AMERICAN ANTI-SLAVERY SOCIETY
The American Anti-Slavery Society was formed in 1833 by a group of American Christians who eventually ended slavery in America. The 62 people who signed the declaration forming the organization were leaders in the fight to end slavery. These leaders included Reverend Theodore S. Wright and Reverend John Rankin.
The organization was so rooted in Christian principles that the top third of its charter document included seven Bible references. This founding document included phrases like “relying solely upon those which are spiritual, and mighty through God to the pulling down of strong holds” and “Therefore we believe and affirm that...every American...who retains...[a slave]...is according to Scripture, a MAN-STEALER” (citing 1 Timothy 1:10 from the Bible).
The founders were willing to be killed in their fight for the freedom and full equal treatment of African Americans, declaring in their charter document: “We shall spare no exertions nor means to bring the whole nation to a speedy repentance. Our trust for victory is solely in GOD. We may be personally defeated, but our principles never, TRUTH, JUSTICE, REASON, HUMANITY, must and will gloriously triumph. Already a host is coming up to the help of the Lord against the mighty...”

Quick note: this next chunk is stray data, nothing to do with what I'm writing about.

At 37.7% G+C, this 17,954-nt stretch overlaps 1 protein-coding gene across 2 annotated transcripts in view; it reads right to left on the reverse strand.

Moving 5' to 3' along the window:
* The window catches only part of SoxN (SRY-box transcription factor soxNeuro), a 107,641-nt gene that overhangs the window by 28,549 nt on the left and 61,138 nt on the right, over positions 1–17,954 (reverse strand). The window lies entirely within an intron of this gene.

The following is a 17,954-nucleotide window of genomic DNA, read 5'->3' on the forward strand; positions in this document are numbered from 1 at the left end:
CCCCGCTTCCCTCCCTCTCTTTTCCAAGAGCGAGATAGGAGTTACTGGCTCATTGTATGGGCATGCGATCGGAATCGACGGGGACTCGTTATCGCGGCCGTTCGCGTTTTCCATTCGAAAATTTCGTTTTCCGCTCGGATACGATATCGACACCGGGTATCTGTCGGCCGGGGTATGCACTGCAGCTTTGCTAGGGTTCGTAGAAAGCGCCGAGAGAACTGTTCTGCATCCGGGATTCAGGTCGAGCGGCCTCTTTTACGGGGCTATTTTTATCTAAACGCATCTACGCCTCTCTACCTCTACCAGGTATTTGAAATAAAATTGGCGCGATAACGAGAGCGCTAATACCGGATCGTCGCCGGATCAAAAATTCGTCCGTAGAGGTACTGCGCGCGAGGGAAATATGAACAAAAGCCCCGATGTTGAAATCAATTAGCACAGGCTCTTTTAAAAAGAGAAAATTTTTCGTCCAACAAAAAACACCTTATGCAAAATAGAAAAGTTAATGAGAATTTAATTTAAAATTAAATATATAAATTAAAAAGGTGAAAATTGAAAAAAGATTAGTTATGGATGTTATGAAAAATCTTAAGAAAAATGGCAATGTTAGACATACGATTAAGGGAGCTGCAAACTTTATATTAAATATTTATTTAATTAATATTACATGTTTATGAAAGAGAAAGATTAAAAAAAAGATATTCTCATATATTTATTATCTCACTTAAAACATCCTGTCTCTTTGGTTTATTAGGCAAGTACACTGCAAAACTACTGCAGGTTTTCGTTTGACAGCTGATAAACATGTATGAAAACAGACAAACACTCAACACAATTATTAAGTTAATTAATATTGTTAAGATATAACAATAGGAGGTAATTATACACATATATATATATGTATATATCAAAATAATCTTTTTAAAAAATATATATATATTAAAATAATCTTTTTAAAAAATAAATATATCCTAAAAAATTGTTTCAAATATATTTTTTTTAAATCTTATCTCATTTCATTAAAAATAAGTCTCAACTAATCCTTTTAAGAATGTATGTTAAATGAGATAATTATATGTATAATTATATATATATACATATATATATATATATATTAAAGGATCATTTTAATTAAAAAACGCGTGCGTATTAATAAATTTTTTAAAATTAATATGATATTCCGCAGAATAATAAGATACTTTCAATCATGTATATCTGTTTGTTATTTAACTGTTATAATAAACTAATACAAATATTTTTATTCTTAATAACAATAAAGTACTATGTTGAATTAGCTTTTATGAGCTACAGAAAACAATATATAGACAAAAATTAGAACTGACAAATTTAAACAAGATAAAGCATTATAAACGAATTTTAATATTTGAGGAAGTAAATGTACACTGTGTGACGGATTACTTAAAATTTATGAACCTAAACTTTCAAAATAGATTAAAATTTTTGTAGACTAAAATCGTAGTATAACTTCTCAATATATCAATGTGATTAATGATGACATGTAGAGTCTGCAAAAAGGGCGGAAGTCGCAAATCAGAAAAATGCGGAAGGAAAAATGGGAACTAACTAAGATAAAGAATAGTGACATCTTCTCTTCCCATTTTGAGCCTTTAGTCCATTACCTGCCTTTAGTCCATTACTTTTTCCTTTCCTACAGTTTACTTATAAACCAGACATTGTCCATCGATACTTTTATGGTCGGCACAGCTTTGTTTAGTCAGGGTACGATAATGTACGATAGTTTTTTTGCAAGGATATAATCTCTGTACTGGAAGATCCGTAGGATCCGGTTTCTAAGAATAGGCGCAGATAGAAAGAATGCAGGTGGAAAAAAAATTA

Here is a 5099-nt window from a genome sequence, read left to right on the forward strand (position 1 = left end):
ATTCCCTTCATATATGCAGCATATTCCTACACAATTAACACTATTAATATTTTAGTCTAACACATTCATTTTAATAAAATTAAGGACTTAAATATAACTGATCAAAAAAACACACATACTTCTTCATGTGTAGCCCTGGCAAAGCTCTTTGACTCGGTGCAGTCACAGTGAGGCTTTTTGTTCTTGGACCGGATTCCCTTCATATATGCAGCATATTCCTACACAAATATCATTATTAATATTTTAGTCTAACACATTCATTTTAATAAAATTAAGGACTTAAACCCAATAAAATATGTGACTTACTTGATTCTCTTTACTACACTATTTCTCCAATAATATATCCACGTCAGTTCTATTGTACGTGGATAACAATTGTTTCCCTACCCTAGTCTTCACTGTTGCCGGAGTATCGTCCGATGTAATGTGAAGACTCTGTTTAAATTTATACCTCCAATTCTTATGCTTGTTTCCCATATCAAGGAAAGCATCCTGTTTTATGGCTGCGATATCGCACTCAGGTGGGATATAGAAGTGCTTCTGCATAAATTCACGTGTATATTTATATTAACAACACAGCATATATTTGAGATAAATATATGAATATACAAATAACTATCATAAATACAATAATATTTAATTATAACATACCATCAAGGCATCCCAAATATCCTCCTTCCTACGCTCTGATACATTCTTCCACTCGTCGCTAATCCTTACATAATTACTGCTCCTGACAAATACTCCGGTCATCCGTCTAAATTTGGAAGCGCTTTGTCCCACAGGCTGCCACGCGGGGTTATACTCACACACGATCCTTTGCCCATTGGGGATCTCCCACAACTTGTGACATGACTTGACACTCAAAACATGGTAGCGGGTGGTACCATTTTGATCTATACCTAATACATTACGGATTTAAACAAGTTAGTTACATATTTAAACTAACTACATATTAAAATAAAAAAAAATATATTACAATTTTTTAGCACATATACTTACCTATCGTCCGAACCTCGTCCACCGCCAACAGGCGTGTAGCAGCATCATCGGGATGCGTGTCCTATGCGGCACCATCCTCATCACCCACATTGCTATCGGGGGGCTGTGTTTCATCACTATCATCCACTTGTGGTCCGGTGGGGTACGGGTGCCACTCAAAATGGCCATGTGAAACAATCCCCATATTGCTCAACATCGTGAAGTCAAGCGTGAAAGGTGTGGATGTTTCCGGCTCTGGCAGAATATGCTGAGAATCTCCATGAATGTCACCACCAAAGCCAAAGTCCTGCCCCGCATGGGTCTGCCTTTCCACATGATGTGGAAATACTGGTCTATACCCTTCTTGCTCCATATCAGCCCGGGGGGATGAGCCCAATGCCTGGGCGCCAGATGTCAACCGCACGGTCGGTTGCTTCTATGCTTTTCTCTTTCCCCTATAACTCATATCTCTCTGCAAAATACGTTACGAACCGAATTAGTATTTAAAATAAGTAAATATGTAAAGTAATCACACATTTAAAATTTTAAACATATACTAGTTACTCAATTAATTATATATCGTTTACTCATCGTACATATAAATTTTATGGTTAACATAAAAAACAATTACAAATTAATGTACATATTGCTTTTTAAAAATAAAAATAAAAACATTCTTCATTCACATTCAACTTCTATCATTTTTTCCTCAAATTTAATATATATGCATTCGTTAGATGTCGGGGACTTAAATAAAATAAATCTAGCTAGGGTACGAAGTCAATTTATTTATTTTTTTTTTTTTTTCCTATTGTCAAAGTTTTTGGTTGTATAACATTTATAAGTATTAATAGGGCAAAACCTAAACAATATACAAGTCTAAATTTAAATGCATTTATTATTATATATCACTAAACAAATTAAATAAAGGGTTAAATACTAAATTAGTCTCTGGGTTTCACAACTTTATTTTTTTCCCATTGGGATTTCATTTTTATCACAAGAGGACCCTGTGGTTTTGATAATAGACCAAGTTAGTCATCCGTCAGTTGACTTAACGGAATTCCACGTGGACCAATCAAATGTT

These Christian leaders faced the burning of their homes, attacks from angry pro-slavery mobs, and even the threat of death to themselves and their family members. Knowing that they might face death for publicly calling slavery a sin, they signed the founding document in the following way:
“[W]e hereby affix our signatures to it; pledging ourselves, under the guidance by the help of Almighty God, we will do all that in us lies, consistently with this Declaration of our principles, to overthrow the most execrable system of slavery....to deliver our land from its deadliest curse—to wipe out the foulest stain which rests upon our nation...and to secure to the colored population of the United States all the rights and privileges which belong to them as men, and as Americans...whether we live to witness the triumph...or perish ultimately as martyrs in this great, benevolent, and holy cause.”
The formation of the American Anti-Slavery Society caused 1,000 local chapters of the organization to spring up, which in turn caused a cultural revolution that eventually exploded into the Civil War and the ending of slavery in America. This revolution was led by Christian pastors and churches.